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Stridentorb

Gpu developed coil whine

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Posted · Original PosterOP

Hey, I've had my RX 480 for around 2 years now and haven't experienced any noticible coil whine during that time.

However, after overclocking my Cpu to try and get as much juice out of it as possible before I upgrade it, I noticed that my Gpu made a loud static noise similar to coil whine but much louder than what I've experienced prior.

It only makes this noise during load but I've tried moving it to another system where it didn't make any noise whatsoever. So is it that my PSU or Motherboard is starting to fail?

 

My PSU is a Corsair RM650x and my Motherboard is a Asus Prime Z270-P and I've had both as long as I've had my Gpu.

 

I will be upgrading my Gpu soon but I want to make sure that this only is regular coil whine and not a faulty PSU/Motherboard.

 

Any help is appreciated.

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coil whine can develop over time, it's casued by inductor vibration which is what happens when it's no longer constrained onto the PCB as tightly as before.


"What's under the heatsink?" ep1, "Why it's not as good as it seem?" AMD fanboy edition out, episode 2 "Why my gaming board is a scam?" Intel fanboy edition coming soon (this is a link)

Hardware specs below

CPU: i7-2600K 4751MHz 1.44V (software) --> 1.4?V at the back of the socket Motherboard: Asrock Z77 Extreme4 (BCLK: 103.3MHz) CPU Cooler: Noctua NH-D15 RAM: Adata XPG 2x8GB DDR3 (XMP: 2133MHz 10-11-11-30 CR2, custom: 2203MHz 10-11-10-26 CR1 tRFC:230 tREFI:14000) GPU: Asus GTX 1070 Dual (Super Jetstream vbios, +70(2025-2088MHz)/+400(8.8Gbps)) SSD: Samsung 840 Pro 256GB (main boot drive), Transcend SSD370 128GB PSU: Seasonic X-660 80+ Gold Case: Antec P110 Silent, 5 intakes 1 exhaust Monitor: AOC G2460PF 1080p 144Hz (150Hz max w/ DP, 121Hz max w/ HDMI) TN panel Keyboard: Logitech G610 Orion (Cherry MX Blue) with SteelSeries Apex M260 keycaps Mouse: BenQ Zowie FK1

 

Model: HP Omen 17 17-an110ca CPU: i7-8750H (0.125V core & cache, 50mV SA undervolt) GPU: GTX 1060 6GB Mobile (+80/+450, 1650MHz~1750MHz 0.78V~0.85V) RAM: 8+8GB DDR4-2400 18-17-17-39 2T Storage: 1TB HP EX920 PCIe x4 M.2 SSD + 1TB Seagate 7200RPM 2.5" HDD (ST1000LM049-2GH172), 128GB Toshiba PCIe x2 M.2 SSD (KBG30ZMV128G) gone cooking externally Monitor: 1080p 126Hz IPS G-sync

 

Desktop benching:

Cinebench R15 Single thread:168 Multi-thread: 833 

SuperPi (v1.5 from Techpowerup, PI value output) 16K: 0.100s 1M: 8.255s 32M: 7m 45.93s

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Most likely your PSU can't support the load on the 12v rail if it's fine in another system. I would suggest replacing your PSU or drop your overclock and see if it still makes that noise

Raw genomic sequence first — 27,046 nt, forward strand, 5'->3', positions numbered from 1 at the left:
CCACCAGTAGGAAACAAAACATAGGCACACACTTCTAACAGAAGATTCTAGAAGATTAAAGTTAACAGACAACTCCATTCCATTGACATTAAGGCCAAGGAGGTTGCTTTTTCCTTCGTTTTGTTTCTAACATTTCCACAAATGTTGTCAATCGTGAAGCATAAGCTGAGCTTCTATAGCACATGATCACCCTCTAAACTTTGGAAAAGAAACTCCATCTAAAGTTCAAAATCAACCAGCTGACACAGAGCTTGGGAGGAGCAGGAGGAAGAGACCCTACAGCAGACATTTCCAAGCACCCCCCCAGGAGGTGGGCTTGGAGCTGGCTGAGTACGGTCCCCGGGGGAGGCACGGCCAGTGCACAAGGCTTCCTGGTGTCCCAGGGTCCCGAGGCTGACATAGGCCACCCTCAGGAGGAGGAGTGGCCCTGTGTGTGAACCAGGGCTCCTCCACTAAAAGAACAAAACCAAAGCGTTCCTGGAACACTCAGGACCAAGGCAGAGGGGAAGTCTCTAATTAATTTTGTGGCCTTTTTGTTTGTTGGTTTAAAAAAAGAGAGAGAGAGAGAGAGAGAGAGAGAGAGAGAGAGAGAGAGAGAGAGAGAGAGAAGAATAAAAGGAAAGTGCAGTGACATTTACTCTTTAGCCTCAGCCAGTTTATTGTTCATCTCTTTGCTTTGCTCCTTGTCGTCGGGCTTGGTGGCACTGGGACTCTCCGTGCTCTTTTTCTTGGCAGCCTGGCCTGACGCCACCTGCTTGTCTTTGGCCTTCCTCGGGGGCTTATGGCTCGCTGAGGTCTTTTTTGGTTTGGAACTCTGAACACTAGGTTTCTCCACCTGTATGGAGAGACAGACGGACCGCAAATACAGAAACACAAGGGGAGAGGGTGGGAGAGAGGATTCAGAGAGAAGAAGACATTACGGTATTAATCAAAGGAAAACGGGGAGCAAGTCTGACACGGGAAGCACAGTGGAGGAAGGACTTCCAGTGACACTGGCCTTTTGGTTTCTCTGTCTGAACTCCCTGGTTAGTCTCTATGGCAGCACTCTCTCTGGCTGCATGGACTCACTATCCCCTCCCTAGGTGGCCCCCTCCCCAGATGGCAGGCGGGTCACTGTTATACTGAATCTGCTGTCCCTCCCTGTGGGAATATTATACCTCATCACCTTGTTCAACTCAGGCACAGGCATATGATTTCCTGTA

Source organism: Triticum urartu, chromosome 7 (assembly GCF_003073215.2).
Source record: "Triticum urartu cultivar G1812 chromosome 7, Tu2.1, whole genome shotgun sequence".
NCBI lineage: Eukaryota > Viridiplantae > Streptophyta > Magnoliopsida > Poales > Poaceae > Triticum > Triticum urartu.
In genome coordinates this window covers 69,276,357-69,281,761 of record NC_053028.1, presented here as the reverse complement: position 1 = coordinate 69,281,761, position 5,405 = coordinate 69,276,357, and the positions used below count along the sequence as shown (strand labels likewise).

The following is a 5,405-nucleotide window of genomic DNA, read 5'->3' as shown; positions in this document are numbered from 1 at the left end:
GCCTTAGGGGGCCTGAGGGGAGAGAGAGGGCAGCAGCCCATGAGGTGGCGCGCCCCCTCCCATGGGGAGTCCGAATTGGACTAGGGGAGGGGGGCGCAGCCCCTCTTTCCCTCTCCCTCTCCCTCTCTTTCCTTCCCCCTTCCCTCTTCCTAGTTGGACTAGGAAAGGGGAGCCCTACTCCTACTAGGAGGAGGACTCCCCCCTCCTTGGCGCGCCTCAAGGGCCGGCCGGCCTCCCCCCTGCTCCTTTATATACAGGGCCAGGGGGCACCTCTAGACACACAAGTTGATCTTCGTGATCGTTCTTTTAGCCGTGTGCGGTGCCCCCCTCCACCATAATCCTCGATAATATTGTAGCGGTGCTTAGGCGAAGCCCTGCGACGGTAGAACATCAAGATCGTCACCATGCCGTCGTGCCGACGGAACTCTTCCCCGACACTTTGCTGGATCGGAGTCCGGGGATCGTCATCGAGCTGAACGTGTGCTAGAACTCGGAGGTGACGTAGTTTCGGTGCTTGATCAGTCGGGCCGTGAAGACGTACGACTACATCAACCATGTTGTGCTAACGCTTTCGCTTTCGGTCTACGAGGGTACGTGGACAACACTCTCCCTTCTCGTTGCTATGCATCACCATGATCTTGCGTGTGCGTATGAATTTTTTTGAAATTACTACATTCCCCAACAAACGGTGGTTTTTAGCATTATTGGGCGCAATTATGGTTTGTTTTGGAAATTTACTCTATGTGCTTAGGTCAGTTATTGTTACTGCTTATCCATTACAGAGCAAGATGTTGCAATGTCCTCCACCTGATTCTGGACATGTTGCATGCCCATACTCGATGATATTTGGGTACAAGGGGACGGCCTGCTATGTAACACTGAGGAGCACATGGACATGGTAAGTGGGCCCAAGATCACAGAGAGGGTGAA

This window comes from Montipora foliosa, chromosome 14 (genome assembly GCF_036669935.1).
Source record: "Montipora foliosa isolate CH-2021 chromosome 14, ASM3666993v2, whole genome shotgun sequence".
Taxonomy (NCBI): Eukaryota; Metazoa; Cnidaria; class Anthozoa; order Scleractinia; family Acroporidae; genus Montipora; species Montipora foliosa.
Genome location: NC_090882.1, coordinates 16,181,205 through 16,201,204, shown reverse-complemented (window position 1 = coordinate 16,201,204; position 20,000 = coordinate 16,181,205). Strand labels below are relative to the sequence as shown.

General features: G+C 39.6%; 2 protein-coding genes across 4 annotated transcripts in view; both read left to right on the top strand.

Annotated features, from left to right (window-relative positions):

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9 minutes ago, Jurrunio said:

coil whine can develop over time, it's casued by inductor vibration which is what happens when it's no longer constrained onto the PCB as tightly as before.

True,and sound is produced by vibrations.

11 minutes ago, Palden said:

Most likely your PSU can't support the load on the 12v rail if it's fine in another system. I would suggest replacing your PSU or drop your overclock and see if it still makes that noise

It doesn't sound right,the coil whine comes from the GPU,not the PSU,

If the 12v rail can't support the load it will result in an unstable power,which can cause stability issues,but i don't think it causes a coil whine in other components.


A PC Enthusiast since 2011
AMD Ryzen 5 2600@4GHz | GIGABYTE GTX 1660 GAMING OC @ Core 2040MHz Memory 5000MHz
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@Vishera

 

But an unstable voltage line could cause the inductor to vibrate more than a steady supply, either way, he said it was fine in another system so it's worth a shot if he can scrounge up another PSU to test on.

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11 minutes ago, Palden said:

But an unstable voltage line could cause the inductor to vibrate more than a steady supply,

That's nothing compared to the transients caused by the GPU's operation, which can cause say a 2080ti to jump from 100A to 300A, back and forth in milliseconds if not more.

 

34 minutes ago, Palden said:

Most likely your PSU can't support the load on the 12v rail if it's fine in another system.

Coil whine from my 1070 when I moved from CM Extreme Nuclear Power Plus to Seasonic X-660 has not reduced even a slight bit


"What's under the heatsink?" ep1, "Why it's not as good as it seem?" AMD fanboy edition out, episode 2 "Why my gaming board is a scam?" Intel fanboy edition coming soon (this is a link)

Hardware specs below